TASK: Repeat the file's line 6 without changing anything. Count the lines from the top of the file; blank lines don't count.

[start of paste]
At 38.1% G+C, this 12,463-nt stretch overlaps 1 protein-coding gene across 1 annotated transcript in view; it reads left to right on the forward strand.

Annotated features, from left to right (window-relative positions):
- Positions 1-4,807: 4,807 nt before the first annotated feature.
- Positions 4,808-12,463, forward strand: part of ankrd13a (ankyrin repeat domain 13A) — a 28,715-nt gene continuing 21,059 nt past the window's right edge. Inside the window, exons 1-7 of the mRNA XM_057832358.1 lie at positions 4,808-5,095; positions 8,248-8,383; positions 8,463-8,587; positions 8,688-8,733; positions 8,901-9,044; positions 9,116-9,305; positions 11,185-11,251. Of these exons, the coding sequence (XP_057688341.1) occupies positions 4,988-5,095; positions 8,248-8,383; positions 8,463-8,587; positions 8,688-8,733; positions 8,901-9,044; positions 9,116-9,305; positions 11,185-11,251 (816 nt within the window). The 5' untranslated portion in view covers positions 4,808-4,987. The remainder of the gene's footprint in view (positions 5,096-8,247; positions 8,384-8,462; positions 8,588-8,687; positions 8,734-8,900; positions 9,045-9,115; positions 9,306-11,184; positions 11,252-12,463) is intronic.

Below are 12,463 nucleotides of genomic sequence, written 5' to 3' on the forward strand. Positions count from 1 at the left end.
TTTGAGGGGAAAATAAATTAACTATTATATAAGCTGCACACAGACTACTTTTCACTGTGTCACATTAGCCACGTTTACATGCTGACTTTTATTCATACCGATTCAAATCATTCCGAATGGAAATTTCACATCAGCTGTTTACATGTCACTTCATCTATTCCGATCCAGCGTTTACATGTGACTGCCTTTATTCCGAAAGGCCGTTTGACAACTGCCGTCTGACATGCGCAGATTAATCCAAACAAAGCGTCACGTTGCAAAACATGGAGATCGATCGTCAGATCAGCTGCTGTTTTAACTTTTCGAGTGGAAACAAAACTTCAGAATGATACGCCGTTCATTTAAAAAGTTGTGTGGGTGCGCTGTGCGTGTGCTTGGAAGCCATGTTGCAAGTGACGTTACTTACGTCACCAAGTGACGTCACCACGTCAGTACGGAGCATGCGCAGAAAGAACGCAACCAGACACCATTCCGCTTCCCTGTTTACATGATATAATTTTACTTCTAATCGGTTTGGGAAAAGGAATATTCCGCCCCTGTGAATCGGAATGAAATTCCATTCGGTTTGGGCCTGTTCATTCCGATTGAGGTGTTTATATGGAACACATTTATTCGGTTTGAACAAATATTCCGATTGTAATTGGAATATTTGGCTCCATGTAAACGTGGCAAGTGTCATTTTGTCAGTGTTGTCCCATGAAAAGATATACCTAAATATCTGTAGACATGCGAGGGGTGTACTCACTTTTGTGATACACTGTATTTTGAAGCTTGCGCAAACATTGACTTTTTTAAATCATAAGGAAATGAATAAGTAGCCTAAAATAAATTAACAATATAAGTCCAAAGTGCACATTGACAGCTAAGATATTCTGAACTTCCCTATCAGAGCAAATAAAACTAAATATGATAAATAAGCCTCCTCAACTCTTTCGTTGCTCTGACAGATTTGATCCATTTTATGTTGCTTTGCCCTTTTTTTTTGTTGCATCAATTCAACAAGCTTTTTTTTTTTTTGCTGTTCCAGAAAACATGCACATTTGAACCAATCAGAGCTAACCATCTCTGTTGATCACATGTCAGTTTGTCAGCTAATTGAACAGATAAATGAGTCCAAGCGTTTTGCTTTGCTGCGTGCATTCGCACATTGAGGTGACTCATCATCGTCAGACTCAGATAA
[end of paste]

TTTGAGGGGAAAATAAATTAACTATTATATAAGCTGCACACAGACTACTTTTCACTGTGTCACATTAGCCACGTTTACATGCTGACTTTTATTCATACCGATTCAAATCATTCCGAATGGAAATTTCACATCAGCTGTTTACATGTCACTTCATCTATTCCGATCCAGCGTTTACATGTGACTGCCTTTATTCCGAAAGGCCGTTTGACAACTGCCGTCTGACATGCGCAGATTAATCCAAACAAAGCGTCACGTTGCAAAACATGGAGATCGATCGTCAGATCAGCTGCTGTTTTAACTTTTCGAGTGGAAACAAAACTTCAGAATGATACGCCGTTCATTTAAAAAGTTGTGTGGGTGCGCTGTGCGTGTGCTTGGAAGCCATGTTGCAAGTGACGTTACTTACGTCACCAAGTGACGTCACCACGTCAGTACGGAGCATGCGCAGAAAGAACGCAACCAGACACCATTCCGCTTCCCTGTTTACATGATATAATTTTACTTCTAATCGGTTTGGGAAAAGGAATATTCCGCCCCTGTGAATCGGAATGAAATTCCATTCGGTTTGGGCCTGTTCATTCCGATTGAGGTGTTTATATGGAACACATTTATTCGGTTTGAACAAATATTCCGATTGTAATTGGAATATTTGGCTCCATGTAAACGTGGCAAGTGTCATTTTGTCAGTGTTGTCCCATGAAAAGATATACCTAAATATCTGTAGACATGCGAGGGGTGTACTCACTTTTGTGATACACTGTATTTTGAAGCTTGCGCAAACATTGACTTTTTTAAATCATAAGGAAATGAATAAGTAGCCTAAAATAAATTAACAATATAAGTCCAAAGTGCACATTGACAGCTAAGATATTCTGAACTTCCCTATCAGAGCAAATAAAACTAAATATGATAAATAAGCCTCCTCAACTCTTTCGTTGCTCTGACAGATTTGATCCATTTTATGTTGCTTTGCCCTTTTTTTTTGTTGCATCAATTCAACAAGCTTTTTTTTTTTTTGCTGTTCCAGAAAACATGCACATTTGAACCAATCAGAGCTAACCATCTCTGTTGATCACATGTCAGTTTGTCAGCTAATTGAACAGATAAATGAGTCCAAGCGTTTTGCTTTGCTGCGTGCATTCGCACATTGAGGTGACTCATCATCGTCAGACTCAGATAA